As a First Reader in my branch church, I’ve gained useful instruction from the following exchange of words between Jesus and those who were “sticklers for the law” in his time.
“One Sabbath day as Jesus was walking through some grainfields, his disciples began breaking off heads of grain to eat. But the Pharisees said to Jesus, “Look, why are they breaking the law by harvesting grain on the Sabbath?” Jesus said to them, “Haven’t you ever read in the Scriptures what David did when he and his companions were hungry? He went into the house of God (during the days when Abiathar was high priest) and broke the law by eating the sacred loaves of bread that only the priests are allowed to eat. He also gave some to his companions.” Then Jesus said to them, ‘The Sabbath was made to meet the needs of people, and not people to meet the requirements of the Sabbath. So the Son of Man is Lord, even over the Sabbath!’”
Mark 2:23-28, NLT.
When studying the last statement of Jesus about “The Sabbath was made to meet the needs of people” I replaced the word Sabbath with the phrase “church services,” which turns into, “Our church services were made to meet the needs of people, and not people to meet the requirements of our church services.”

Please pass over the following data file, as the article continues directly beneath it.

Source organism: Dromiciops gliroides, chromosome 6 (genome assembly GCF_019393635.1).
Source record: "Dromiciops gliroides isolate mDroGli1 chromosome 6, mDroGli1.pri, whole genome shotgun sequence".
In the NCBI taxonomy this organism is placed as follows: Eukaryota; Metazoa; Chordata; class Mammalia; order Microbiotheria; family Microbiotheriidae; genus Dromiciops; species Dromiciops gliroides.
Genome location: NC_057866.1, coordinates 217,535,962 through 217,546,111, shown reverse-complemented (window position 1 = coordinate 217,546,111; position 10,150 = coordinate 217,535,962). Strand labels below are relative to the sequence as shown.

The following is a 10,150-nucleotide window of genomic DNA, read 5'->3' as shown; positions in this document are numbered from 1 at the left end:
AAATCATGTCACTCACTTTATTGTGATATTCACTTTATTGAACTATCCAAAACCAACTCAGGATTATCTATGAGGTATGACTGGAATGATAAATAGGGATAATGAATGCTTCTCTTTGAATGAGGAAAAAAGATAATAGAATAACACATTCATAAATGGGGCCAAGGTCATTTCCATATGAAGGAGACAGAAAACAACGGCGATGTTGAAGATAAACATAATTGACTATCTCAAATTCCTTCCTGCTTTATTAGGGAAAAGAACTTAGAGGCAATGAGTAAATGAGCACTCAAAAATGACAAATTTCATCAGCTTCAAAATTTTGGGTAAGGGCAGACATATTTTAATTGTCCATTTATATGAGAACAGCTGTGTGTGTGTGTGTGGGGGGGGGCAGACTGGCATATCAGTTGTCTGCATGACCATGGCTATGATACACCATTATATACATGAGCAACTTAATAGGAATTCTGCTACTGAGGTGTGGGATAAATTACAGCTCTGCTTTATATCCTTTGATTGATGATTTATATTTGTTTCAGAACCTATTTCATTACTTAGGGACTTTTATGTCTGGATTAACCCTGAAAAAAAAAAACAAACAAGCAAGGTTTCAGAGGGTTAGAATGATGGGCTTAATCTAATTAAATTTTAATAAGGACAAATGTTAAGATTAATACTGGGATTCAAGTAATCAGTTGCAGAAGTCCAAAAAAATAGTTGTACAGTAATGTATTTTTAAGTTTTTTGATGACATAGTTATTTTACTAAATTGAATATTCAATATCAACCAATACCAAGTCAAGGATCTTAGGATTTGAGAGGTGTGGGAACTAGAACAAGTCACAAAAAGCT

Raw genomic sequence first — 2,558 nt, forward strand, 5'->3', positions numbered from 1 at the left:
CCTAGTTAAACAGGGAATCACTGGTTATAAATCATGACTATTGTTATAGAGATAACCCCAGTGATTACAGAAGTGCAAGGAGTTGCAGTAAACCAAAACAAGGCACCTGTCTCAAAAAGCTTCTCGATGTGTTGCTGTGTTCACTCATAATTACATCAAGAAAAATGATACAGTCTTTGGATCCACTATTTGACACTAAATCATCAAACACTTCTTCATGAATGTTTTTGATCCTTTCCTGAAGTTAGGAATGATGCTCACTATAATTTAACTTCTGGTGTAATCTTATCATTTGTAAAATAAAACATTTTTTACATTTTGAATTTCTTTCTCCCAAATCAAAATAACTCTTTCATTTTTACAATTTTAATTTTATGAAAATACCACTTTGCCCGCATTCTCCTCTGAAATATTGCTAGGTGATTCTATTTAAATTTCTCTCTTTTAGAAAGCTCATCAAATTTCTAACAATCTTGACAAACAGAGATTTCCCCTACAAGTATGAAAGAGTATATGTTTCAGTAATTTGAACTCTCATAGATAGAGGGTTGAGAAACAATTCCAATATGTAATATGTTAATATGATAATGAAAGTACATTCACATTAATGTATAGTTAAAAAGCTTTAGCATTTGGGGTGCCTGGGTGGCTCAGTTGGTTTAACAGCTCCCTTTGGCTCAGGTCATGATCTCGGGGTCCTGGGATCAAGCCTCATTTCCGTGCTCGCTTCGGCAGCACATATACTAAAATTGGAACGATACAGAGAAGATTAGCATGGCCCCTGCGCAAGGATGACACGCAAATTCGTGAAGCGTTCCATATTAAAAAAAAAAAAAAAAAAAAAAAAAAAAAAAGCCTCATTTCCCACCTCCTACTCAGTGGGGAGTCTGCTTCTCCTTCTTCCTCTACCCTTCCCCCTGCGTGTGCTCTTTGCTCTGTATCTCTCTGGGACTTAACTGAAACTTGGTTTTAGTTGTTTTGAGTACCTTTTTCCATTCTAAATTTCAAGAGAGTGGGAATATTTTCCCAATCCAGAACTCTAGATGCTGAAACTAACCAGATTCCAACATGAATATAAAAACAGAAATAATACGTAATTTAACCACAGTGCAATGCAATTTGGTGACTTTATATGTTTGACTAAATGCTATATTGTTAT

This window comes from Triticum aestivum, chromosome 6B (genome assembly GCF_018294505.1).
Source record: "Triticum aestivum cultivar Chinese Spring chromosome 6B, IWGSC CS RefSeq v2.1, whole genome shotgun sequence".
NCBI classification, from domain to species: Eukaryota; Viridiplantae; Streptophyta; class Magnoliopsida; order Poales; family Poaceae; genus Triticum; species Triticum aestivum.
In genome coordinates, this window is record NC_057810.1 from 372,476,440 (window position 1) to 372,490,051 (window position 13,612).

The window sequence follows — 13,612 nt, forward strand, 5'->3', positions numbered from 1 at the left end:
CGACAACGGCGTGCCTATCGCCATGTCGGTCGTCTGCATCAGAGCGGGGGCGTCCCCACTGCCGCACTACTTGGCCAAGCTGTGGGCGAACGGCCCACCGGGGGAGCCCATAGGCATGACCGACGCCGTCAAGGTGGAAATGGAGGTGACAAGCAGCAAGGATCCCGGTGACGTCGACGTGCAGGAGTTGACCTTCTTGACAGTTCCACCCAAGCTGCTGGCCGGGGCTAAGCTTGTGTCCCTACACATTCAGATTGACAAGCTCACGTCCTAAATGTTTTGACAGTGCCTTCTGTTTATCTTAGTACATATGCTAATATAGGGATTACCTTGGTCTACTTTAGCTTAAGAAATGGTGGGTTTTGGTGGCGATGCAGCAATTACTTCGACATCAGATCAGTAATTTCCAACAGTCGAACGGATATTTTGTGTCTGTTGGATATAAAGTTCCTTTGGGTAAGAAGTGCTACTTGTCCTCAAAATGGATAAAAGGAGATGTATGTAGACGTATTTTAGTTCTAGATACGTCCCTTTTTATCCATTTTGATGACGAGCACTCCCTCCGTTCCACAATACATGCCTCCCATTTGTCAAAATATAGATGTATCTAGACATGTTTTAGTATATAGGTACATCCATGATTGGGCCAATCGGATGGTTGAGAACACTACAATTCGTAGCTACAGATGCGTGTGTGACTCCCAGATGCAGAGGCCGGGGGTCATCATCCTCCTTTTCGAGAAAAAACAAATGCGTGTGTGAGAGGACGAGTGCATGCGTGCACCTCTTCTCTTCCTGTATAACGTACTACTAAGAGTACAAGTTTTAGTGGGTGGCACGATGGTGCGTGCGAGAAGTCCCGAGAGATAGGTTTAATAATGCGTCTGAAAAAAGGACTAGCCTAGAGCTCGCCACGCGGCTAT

I’ve thought about “requirements” that might have formed over the decades in the mind-set of church members who sponsor church services. Expectations like, “We have church services, people should attend them, especially Christian Scientists. People are to walk into the sanctuary be quiet and make no disturbance. They are to follow the order of the service, listen to the readings, be inspired, and go home until its time to come back for another service.” These expectations, if believed for a long period of time, can start to feel like law in the mind of the believer. And if their “law” is ever broken by someone around them, they might get offended or even angry, like the Pharisees did with Jesus.
But the more significant lesson I gain from study of this passage lies in understanding that sponsors of church services need to take full responsibility for the success of their service, and not unwittingly put it on the shoulders of the attendee by framing success in terms of what the attendee does, rather than what the sponsor is doing.
When the church membership is focused on sponsoring high quality church services that are palpably filled with the Holy Ghost and gushing forth the comforting presence of Love, those services are going to prosper. Also, striving for a high-quality experience for the attendee where people attending feel instantly swooped into a super-loving fellowship that makes them feel loved, wanted and needed.
When church services serve the attendee, more attendees are going to show up.